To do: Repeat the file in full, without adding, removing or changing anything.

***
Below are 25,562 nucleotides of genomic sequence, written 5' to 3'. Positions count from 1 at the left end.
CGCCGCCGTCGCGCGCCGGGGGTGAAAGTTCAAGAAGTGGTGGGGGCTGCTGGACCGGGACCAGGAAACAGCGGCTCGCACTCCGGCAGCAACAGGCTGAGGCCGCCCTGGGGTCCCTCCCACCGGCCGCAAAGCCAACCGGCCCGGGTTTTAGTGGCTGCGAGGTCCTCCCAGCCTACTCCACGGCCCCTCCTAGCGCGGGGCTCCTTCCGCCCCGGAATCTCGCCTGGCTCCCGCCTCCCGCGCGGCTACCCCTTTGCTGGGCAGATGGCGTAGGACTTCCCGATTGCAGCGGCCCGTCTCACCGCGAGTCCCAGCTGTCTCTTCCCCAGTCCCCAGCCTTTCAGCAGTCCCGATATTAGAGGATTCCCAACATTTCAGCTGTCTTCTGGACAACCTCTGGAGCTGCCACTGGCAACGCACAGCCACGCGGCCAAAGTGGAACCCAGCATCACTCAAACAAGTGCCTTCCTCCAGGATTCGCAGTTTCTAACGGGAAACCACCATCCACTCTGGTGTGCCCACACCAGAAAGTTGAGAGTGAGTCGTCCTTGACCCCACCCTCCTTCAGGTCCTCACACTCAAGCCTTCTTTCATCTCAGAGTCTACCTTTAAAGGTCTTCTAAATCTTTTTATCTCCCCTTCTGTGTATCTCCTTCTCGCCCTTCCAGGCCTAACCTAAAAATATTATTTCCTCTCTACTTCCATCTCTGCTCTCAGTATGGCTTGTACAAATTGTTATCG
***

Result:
Below are 25,562 nucleotides of genomic sequence, written 5' to 3'. Positions count from 1 at the left end.
CGCCGCCGTCGCGCGCCGGGGGTGAAAGTTCAAGAAGTGGTGGGGGCTGCTGGACCGGGACCAGGAAACAGCGGCTCGCACTCCGGCAGCAACAGGCTGAGGCCGCCCTGGGGTCCCTCCCACCGGCCGCAAAGCCAACCGGCCCGGGTTTTAGTGGCTGCGAGGTCCTCCCAGCCTACTCCACGGCCCCTCCTAGCGCGGGGCTCCTTCCGCCCCGGAATCTCGCCTGGCTCCCGCCTCCCGCGCGGCTACCCCTTTGCTGGGCAGATGGCGTAGGACTTCCCGATTGCAGCGGCCCGTCTCACCGCGAGTCCCAGCTGTCTCTTCCCCAGTCCCCAGCCTTTCAGCAGTCCCGATATTAGAGGATTCCCAACATTTCAGCTGTCTTCTGGACAACCTCTGGAGCTGCCACTGGCAACGCACAGCCACGCGGCCAAAGTGGAACCCAGCATCACTCAAACAAGTGCCTTCCTCCAGGATTCGCAGTTTCTAACGGGAAACCACCATCCACTCTGGTGTGCCCACACCAGAAAGTTGAGAGTGAGTCGTCCTTGACCCCACCCTCCTTCAGGTCCTCACACTCAAGCCTTCTTTCATCTCAGAGTCTACCTTTAAAGGTCTTCTAAATCTTTTTATCTCCCCTTCTGTGTATCTCCTTCTCGCCCTTCCAGGCCTAACCTAAAAATATTATTTCCTCTCTACTTCCATCTCTGCTCTCAGTATGGCTTGTACAAATTGTTATCG